Another minimalist creation from the Coore & Crenshaw design team, Dormie Club lies to the north of the Pinehurst Resort in a tract of sandy, wooded terrain that extends to just over 300 acres. It’s a course that's been well received by those in the know since it first opened for play in 2010 so there’s no doubt this 18-hole layout is destined for greater things in terms of its future ranking position.
Fairway width is a characteristic attributed to many of the holes here, allowing golfers the opportunity to find the best angle into whatever pin position they are playing to. Proper rough doesn’t really exist beside many of the fairways, with playing corridors simply melting into the native sandy-scrub wasteland.
A round begins with five straight par fours, only one of which measures less than 400 yards from the back tees. Stroke index 1, the 477-yard long par four 8th is sandwiched between the only two par threes on the front nine at holes 7 and 9. On the back nine, the 307-yard par four 14th is a fine short par four that plays uphill to a green sloping sharply from back left to front right.
This is a really good modern design in the heart of the Pinehurst sand hills. The course is fairly hilly and flows down to and around a lake, but the water is essentially never in play here. The design team of Coore/Crenshaw used the land to great advantage and worked the routing very well around the sometimes steep slopes. The fairways are fairly generous, but after playing the course once you realize there is definitely preferred path from the tee to the green that needs to be utilized. On the down side this would be a hard course to walk and some of the women’s tees were ridiculously long ( 10 is a 571-yard par 5 from the front tee. Yikes!). I enjoyed the club and would certainly play here again.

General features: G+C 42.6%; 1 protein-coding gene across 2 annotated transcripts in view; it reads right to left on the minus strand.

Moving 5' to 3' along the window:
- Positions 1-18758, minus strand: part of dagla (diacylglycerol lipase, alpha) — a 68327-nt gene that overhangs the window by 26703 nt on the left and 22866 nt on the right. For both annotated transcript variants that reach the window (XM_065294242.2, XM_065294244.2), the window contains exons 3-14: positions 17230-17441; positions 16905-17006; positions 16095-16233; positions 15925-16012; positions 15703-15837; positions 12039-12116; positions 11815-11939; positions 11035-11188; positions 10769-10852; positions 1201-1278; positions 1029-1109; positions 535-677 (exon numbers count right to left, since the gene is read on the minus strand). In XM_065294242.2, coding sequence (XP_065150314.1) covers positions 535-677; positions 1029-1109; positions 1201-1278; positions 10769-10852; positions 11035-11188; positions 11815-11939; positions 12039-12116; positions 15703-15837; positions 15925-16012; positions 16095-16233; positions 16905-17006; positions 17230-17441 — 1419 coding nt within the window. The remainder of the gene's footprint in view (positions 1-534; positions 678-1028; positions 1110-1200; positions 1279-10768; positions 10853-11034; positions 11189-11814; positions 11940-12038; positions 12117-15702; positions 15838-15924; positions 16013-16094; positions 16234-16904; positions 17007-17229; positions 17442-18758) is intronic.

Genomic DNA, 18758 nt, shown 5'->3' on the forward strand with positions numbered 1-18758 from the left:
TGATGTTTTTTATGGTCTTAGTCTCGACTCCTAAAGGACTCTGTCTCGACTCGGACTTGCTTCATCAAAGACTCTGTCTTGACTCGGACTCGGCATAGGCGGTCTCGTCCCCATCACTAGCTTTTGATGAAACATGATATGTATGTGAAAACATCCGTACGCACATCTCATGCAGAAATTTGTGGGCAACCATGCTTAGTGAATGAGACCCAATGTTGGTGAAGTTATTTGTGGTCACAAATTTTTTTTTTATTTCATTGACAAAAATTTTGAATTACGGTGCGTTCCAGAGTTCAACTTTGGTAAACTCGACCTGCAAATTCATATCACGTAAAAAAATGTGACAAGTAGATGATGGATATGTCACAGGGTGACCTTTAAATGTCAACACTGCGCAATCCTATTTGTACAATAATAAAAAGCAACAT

Read my full story: The Sandhills – high-class designs outside Pinehurst
Last summer while in the Pinehurst area I had the pleasure of a 2ndvisit to Dormie Club. I’ve yet to find a Coore & Crenshaw course I really didn’t like. This one is full of great holes but is not without some quirks in the routing that make walking it feel a little disjointed for me. I’ve walked it once and rode once and would say the course leans in the direction of being a cart ball course. It is still very walkable it just doesn’t quite flow right when walking with some of the links between green and next tee.
As a side story, not architecture related, this day was the kind of day that everything went right. Sometimes we have those days as golfers (though rarely unfortunately). My daughter (16) was my caddie on the day. This was part of a Father’s Day gift she had given me by way of a coupon book with several creative things I could redeem. Imagine her surprise when I pulled out the coupon and told her I was cashing it in. Why is this relevant you may ask? Well, on the 12thhole I had my first ever hole in 1. Amazing given she had never really caddied for me before and she was there to see it happen. Clearly she thinks this happens all the time now. I also felt as though I couldn’t really miss a putt on the day and ended with an ace and 4 birdies, trust me that’s not my normal golf but it was a very special day with a very special caddie not to mention a friend who is a pro who had also joined and witnessed the fun.